Tuesday, September 22, 2009
Richard Sale's "Daffy Dill"
Richard Sale, you may have heard, was called the "Dumas of the Pulps" because he wrote so much and so widely. He's believed to have written over 500 pulp stories. I've sampled a lot of them, and while I've never read a bad Sale story, my favorites are the Daffy Dill adventures he did for Detective Fiction Weekly. One source says the Daffy Dill series began in 1934. I don't know, because I've been unable to find a good Richard Sale (or even Daffy Dill) bibliography. If anyone can point me toward one I'd be much obliged. The issue seen here is Feb. 27, 1937. That's Daffy with the flashlight and his pal, homicide Detective "Poppa" Hanley, with the gun.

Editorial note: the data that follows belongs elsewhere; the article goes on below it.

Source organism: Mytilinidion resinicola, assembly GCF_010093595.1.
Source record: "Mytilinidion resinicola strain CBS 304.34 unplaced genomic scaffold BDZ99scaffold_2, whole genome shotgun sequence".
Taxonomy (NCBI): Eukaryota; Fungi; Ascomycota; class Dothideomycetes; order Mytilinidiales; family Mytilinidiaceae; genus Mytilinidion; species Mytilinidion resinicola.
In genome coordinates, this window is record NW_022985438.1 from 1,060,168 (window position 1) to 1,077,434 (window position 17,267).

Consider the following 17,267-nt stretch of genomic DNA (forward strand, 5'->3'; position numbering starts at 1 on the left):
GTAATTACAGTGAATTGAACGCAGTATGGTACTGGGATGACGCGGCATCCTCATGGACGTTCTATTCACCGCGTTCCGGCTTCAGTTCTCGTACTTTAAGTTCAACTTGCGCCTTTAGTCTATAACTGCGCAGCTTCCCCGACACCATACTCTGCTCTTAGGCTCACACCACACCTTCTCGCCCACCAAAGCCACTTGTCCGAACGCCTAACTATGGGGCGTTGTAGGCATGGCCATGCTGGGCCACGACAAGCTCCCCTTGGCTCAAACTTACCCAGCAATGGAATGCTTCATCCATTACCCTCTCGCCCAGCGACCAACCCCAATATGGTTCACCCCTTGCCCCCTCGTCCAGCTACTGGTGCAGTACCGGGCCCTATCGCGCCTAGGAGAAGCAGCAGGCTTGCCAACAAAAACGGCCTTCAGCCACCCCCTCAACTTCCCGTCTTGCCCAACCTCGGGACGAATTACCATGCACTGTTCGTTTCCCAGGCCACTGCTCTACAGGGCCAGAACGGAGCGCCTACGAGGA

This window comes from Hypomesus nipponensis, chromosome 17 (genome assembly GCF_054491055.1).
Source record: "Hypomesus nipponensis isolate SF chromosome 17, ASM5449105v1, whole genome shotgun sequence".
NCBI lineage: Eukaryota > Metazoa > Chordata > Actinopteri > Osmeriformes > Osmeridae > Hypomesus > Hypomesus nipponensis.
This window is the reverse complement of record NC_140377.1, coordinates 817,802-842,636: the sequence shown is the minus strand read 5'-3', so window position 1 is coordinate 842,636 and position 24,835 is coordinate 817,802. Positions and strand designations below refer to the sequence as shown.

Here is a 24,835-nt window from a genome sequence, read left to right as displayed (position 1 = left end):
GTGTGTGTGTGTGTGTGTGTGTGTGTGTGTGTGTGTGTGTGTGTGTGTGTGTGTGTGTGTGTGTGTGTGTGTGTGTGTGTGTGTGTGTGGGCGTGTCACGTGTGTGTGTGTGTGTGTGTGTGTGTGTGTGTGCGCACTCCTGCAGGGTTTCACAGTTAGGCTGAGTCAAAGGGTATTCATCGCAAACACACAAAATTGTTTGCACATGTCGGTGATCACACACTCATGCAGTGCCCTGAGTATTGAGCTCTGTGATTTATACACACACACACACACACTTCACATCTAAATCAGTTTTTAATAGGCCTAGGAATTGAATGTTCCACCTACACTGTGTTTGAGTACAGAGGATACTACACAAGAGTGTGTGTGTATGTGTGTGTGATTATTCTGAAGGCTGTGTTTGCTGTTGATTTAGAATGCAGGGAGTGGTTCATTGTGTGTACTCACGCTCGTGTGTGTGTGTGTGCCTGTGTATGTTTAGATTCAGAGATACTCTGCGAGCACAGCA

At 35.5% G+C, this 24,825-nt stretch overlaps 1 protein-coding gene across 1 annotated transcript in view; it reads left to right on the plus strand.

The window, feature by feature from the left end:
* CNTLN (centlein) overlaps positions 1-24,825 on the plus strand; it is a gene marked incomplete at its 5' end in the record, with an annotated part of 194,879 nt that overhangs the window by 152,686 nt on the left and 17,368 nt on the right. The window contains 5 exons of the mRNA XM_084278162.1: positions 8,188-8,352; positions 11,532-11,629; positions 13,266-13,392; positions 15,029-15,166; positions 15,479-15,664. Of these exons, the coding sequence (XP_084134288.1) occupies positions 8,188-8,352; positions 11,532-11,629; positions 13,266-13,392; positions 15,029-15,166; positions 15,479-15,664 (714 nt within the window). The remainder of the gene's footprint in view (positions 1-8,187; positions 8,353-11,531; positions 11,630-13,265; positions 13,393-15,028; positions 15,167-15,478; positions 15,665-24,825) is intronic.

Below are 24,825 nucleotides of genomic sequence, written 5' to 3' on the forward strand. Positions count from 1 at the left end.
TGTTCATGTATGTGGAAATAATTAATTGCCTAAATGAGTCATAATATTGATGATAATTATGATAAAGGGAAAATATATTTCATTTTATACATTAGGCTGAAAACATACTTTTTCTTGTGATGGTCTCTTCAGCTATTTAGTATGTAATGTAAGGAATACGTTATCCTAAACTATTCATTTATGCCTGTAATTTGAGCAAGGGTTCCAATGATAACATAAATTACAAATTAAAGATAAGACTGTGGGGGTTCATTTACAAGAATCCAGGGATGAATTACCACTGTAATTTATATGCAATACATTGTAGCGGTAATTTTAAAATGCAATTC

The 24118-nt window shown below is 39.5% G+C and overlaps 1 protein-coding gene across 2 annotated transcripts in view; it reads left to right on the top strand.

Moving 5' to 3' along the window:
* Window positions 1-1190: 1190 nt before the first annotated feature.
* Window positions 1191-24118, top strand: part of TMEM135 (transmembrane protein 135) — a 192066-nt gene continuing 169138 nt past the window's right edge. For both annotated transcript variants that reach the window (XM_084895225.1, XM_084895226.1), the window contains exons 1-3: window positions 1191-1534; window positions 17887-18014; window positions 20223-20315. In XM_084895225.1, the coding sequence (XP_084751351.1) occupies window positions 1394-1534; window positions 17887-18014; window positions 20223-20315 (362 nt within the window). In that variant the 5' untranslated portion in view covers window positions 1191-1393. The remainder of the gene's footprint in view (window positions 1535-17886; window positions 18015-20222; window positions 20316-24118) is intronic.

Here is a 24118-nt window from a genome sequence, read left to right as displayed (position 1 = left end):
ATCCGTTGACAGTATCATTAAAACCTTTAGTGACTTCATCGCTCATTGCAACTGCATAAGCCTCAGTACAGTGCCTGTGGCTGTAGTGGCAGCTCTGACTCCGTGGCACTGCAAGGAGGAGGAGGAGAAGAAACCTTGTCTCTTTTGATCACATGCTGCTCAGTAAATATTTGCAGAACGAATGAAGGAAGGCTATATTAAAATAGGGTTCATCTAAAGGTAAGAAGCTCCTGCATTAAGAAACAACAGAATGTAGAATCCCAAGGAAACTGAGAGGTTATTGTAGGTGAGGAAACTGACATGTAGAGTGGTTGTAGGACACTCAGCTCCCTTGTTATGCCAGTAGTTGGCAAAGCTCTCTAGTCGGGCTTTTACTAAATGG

Daffy is a reporter for the New York Chronicle. His first-person narration is just about the wackiest and breeziest this side of Dan Turner. But while Turner verges on parody, Daffy Dill is the real goods. Richard Sale was somehow able to deliver screwball slang and make it sound like literature. And he obviously had a lot fun doing it. "Dancing Rats" features several characters very likely named for folks he knew. The killer is George Harmon (Coxe). There's a detective named Babcock (Dwight) and another character named Kyne (Peter B.).
Sale also wrote a number of novels. Among them are three fine mysteries, Lazarus #7, Passing Strange and Benefit Performance. Much later, he wrote The White Buffalo, in which Wild Bill Hickock and Crazy Horse go hunting the same mystical critter. Thankfully, the book is much better than the cheesy movie.
The Daffy Dill series cries out to be reprinted. Unfortunately, the only readily available story I'm aware of is "Three Wise Men of Babylon" in The Black Lizard Big Book of Pulps. Go back a ways and you'll find one in Hard-Boiled Dames (1986), and another in The Hardboiled Dicks (65-67).